If you get a rejected claim back, you will want to craft a response that addresses the main reason as to why your claim was rejected. This is usually done by providing evidence that was not previously on the claim. If you are having difficulty figuring out what evidence is still needed to have your claim accepted by the VA, our experienced lawyers at Berry Law can help you find out what you still need.

VA Benefits for Sciatica

Once you have filed your claim and it is accepted, you will receive your monthly compensation for your disability. This is determined by the rating for your specific condition and the severity of it. However, the VA rating for your disability is never a fixed percentage that is unable to change. Sometimes, the severity of your condition can get worse, which means that you are entitled to higher compensation. If you feel as though you were given a rating too low and you deserve a higher compensation each month, then you are able to appeal the decision. This can be a lengthy process. Many times the VA makes mistakes when they are determining your rating, which ends up in the wrong rating and lower benefits.


Determining the VA rating for sciatica can be a lengthy process. Because it has to have an underlying medical condition and a proper service connection to be considered, getting the VA benefits that you deserve can take some time.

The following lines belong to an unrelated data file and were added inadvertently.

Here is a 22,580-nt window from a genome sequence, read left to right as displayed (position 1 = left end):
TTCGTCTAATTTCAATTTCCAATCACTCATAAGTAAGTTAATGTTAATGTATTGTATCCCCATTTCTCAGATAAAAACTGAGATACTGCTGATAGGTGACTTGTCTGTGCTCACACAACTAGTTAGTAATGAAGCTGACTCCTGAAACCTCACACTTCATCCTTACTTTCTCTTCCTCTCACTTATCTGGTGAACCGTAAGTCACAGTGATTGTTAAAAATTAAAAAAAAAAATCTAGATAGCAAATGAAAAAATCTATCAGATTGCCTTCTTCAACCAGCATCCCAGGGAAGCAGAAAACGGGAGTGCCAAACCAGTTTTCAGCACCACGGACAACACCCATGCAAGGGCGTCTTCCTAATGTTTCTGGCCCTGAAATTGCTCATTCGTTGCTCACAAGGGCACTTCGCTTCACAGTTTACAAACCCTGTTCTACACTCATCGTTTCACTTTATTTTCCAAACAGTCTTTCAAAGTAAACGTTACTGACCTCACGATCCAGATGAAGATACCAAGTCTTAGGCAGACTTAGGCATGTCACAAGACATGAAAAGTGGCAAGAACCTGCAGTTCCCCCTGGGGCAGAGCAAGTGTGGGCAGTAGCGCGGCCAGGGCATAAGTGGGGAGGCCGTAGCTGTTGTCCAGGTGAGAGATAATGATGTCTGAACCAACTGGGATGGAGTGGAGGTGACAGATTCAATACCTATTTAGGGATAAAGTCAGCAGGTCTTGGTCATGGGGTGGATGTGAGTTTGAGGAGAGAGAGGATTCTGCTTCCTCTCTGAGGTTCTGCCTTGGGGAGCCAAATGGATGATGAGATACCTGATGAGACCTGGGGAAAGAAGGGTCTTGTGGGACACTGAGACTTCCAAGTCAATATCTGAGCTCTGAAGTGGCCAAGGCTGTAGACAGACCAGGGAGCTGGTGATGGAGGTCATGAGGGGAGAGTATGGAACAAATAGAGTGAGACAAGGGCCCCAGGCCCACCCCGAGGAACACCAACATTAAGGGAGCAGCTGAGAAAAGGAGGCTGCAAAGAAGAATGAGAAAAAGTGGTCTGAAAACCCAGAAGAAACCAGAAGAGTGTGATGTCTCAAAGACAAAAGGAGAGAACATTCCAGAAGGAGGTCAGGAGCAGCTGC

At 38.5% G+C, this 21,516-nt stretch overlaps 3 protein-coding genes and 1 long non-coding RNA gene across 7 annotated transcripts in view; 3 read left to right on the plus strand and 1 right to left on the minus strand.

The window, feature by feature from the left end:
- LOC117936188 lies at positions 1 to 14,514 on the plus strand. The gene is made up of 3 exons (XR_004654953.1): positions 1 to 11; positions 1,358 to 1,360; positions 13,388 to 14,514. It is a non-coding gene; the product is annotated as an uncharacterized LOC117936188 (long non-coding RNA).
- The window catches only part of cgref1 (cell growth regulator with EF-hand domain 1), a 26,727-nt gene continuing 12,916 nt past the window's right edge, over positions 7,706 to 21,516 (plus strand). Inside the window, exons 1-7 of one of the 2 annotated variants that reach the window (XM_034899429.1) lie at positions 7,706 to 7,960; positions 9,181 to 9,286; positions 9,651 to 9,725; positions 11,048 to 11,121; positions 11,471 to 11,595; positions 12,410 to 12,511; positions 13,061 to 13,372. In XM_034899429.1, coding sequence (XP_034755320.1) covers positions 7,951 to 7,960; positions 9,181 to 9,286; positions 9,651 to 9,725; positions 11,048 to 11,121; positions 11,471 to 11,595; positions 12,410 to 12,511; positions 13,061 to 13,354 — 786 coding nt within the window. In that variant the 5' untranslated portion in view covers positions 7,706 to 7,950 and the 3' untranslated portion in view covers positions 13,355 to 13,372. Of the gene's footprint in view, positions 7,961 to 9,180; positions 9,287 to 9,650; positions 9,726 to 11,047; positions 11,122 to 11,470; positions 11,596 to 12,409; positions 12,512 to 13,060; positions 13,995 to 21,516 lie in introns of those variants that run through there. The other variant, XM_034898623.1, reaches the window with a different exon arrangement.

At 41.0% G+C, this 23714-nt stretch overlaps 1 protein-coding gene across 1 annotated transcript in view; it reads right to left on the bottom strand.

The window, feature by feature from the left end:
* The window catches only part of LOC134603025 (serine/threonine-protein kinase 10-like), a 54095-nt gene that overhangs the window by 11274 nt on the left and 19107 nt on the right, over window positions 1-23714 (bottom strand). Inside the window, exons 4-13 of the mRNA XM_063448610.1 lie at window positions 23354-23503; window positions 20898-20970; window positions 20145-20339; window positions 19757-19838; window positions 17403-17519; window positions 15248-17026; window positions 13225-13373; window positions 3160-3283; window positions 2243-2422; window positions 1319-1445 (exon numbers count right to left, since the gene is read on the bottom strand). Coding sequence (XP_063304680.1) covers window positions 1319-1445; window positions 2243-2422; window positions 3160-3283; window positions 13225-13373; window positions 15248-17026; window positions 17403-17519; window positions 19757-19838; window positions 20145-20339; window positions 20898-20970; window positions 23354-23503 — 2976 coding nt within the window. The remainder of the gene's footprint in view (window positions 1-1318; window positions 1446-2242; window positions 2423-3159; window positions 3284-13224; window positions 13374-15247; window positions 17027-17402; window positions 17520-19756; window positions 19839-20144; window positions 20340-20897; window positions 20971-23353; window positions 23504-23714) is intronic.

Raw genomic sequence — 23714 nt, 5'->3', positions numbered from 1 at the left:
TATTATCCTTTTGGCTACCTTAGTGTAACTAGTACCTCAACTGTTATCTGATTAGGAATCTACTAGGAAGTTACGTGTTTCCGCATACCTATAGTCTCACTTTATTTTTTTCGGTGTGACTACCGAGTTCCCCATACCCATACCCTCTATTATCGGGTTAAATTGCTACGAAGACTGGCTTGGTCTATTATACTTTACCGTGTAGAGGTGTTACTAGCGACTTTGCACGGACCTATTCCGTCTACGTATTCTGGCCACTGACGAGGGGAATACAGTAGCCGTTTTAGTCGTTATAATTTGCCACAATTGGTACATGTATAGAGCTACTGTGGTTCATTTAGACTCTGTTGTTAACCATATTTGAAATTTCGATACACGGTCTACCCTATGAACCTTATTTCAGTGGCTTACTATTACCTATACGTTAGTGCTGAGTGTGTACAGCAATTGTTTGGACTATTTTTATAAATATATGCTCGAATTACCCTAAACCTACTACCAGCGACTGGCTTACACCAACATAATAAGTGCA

However, what is important to note is that you can get benefits and compensation for your sciatica. At Berry Law, we will help you to get the compensation you deserve. By determining the severity of the symptoms, connecting it to your service, and getting a proper medical examination to back up your claim, you can get the compensation you deserve.

For any more questions on VA rating and compensation, be sure to visit our website for more information.


What You Need to Know About Sciatica

VA Disability Benefits for Sciatica and Similar Nerve Conditions

VA Rating for Sciatica: How to File a VA Claim for Sciatica

Berry Law

The attorneys at Berry Law are dedicated to helping injured Veterans. With extensive experience working with VA disability claims, Berry Law can help you with your disability appeals.

This material is for informational purposes only. It does not create an attorney-client relationship between the Firm and the reader, and does not constitute legal advice. Legal advice must be tailored to the specific circumstances of each case, and the contents of this blog are not a substitute for legal counsel.